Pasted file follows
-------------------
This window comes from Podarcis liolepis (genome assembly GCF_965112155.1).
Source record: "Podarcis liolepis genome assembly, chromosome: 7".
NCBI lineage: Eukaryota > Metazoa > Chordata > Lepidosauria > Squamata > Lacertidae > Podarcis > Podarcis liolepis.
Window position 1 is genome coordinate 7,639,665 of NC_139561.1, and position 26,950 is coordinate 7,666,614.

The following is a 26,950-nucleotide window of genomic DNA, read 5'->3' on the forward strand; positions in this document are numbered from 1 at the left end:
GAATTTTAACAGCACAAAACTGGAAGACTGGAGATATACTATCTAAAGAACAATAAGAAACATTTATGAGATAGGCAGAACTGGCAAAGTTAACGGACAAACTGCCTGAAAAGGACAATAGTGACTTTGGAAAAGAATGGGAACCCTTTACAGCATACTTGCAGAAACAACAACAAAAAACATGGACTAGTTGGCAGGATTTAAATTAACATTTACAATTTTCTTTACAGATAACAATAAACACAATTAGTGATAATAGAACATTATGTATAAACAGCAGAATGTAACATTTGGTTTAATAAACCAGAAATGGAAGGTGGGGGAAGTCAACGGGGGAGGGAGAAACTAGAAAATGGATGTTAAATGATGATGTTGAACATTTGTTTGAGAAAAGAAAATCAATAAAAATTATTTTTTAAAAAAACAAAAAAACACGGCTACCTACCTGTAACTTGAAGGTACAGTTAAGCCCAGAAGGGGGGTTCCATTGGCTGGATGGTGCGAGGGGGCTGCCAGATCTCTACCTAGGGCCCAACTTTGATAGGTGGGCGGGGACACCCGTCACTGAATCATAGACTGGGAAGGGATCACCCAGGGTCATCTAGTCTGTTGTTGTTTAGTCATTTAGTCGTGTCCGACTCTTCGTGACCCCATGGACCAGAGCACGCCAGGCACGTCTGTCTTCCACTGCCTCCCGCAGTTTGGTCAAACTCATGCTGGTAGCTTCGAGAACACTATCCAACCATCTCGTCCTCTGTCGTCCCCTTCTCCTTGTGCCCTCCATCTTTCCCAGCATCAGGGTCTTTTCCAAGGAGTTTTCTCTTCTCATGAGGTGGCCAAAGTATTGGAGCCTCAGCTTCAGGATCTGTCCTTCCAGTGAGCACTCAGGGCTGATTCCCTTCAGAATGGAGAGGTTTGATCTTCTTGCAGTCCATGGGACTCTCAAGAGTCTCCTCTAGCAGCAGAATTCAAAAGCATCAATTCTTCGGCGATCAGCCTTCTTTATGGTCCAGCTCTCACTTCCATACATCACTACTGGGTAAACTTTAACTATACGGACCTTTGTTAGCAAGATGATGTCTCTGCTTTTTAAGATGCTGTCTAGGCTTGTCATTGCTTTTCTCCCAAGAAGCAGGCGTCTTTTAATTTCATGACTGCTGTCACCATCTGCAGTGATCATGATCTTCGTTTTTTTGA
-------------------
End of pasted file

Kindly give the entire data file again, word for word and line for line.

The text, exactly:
This window comes from Podarcis liolepis (genome assembly GCF_965112155.1).
Source record: "Podarcis liolepis genome assembly, chromosome: 7".
NCBI lineage: Eukaryota > Metazoa > Chordata > Lepidosauria > Squamata > Lacertidae > Podarcis > Podarcis liolepis.
Window position 1 is genome coordinate 7,639,665 of NC_139561.1, and position 26,950 is coordinate 7,666,614.

The following is a 26,950-nucleotide window of genomic DNA, read 5'->3' on the forward strand; positions in this document are numbered from 1 at the left end:
GAATTTTAACAGCACAAAACTGGAAGACTGGAGATATACTATCTAAAGAACAATAAGAAACATTTATGAGATAGGCAGAACTGGCAAAGTTAACGGACAAACTGCCTGAAAAGGACAATAGTGACTTTGGAAAAGAATGGGAACCCTTTACAGCATACTTGCAGAAACAACAACAAAAAACATGGACTAGTTGGCAGGATTTAAATTAACATTTACAATTTTCTTTACAGATAACAATAAACACAATTAGTGATAATAGAACATTATGTATAAACAGCAGAATGTAACATTTGGTTTAATAAACCAGAAATGGAAGGTGGGGGAAGTCAACGGGGGAGGGAGAAACTAGAAAATGGATGTTAAATGATGATGTTGAACATTTGTTTGAGAAAAGAAAATCAATAAAAATTATTTTTTAAAAAAACAAAAAAACACGGCTACCTACCTGTAACTTGAAGGTACAGTTAAGCCCAGAAGGGGGGTTCCATTGGCTGGATGGTGCGAGGGGGCTGCCAGATCTCTACCTAGGGCCCAACTTTGATAGGTGGGCGGGGACACCCGTCACTGAATCATAGACTGGGAAGGGATCACCCAGGGTCATCTAGTCTGTTGTTGTTTAGTCATTTAGTCGTGTCCGACTCTTCGTGACCCCATGGACCAGAGCACGCCAGGCACGTCTGTCTTCCACTGCCTCCCGCAGTTTGGTCAAACTCATGCTGGTAGCTTCGAGAACACTATCCAACCATCTCGTCCTCTGTCGTCCCCTTCTCCTTGTGCCCTCCATCTTTCCCAGCATCAGGGTCTTTTCCAAGGAGTTTTCTCTTCTCATGAGGTGGCCAAAGTATTGGAGCCTCAGCTTCAGGATCTGTCCTTCCAGTGAGCACTCAGGGCTGATTCCCTTCAGAATGGAGAGGTTTGATCTTCTTGCAGTCCATGGGACTCTCAAGAGTCTCCTCTAGCAGCAGAATTCAAAAGCATCAATTCTTCGGCGATCAGCCTTCTTTATGGTCCAGCTCTCACTTCCATACATCACTACTGGGTAAACTTTAACTATACGGACCTTTGTTAGCAAGATGATGTCTCTGCTTTTTAAGATGCTGTCTAGGCTTGTCATTGCTTTTCTCCCAAGAAGCAGGCGTCTTTTAATTTCATGACTGCTGTCACCATCTGCAGTGATCATGATCTTCGTTTTTTTGA